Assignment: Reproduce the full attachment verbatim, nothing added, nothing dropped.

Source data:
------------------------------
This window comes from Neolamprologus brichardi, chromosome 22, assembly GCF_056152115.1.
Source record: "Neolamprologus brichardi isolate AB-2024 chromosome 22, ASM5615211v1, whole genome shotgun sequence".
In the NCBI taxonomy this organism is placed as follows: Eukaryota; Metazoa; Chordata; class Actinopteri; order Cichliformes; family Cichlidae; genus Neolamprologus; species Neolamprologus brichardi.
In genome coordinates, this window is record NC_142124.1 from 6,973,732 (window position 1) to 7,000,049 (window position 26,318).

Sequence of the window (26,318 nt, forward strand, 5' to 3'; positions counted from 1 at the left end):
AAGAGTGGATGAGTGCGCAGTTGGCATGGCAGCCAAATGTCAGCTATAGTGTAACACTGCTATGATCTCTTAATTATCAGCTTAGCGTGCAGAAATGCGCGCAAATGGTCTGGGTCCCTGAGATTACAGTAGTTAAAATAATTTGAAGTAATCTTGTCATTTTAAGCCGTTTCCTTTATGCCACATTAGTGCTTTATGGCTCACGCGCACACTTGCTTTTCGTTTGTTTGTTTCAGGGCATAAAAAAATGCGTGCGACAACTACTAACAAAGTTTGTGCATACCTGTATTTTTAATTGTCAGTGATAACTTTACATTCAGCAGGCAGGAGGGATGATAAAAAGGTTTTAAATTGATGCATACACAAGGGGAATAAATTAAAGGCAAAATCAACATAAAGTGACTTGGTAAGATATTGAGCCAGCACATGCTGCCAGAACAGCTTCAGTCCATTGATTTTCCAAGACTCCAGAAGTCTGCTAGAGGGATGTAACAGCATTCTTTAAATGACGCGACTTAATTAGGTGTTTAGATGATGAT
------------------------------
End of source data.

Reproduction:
This window comes from Neolamprologus brichardi, chromosome 22, assembly GCF_056152115.1.
Source record: "Neolamprologus brichardi isolate AB-2024 chromosome 22, ASM5615211v1, whole genome shotgun sequence".
In the NCBI taxonomy this organism is placed as follows: Eukaryota; Metazoa; Chordata; class Actinopteri; order Cichliformes; family Cichlidae; genus Neolamprologus; species Neolamprologus brichardi.
In genome coordinates, this window is record NC_142124.1 from 6,973,732 (window position 1) to 7,000,049 (window position 26,318).

Sequence of the window (26,318 nt, forward strand, 5' to 3'; positions counted from 1 at the left end):
AAGAGTGGATGAGTGCGCAGTTGGCATGGCAGCCAAATGTCAGCTATAGTGTAACACTGCTATGATCTCTTAATTATCAGCTTAGCGTGCAGAAATGCGCGCAAATGGTCTGGGTCCCTGAGATTACAGTAGTTAAAATAATTTGAAGTAATCTTGTCATTTTAAGCCGTTTCCTTTATGCCACATTAGTGCTTTATGGCTCACGCGCACACTTGCTTTTCGTTTGTTTGTTTCAGGGCATAAAAAAATGCGTGCGACAACTACTAACAAAGTTTGTGCATACCTGTATTTTTAATTGTCAGTGATAACTTTACATTCAGCAGGCAGGAGGGATGATAAAAAGGTTTTAAATTGATGCATACACAAGGGGAATAAATTAAAGGCAAAATCAACATAAAGTGACTTGGTAAGATATTGAGCCAGCACATGCTGCCAGAACAGCTTCAGTCCATTGATTTTCCAAGACTCCAGAAGTCTGCTAGAGGGATGTAACAGCATTCTTTAAATGACGCGACTTAATTAGGTGTTTAGATGATGAT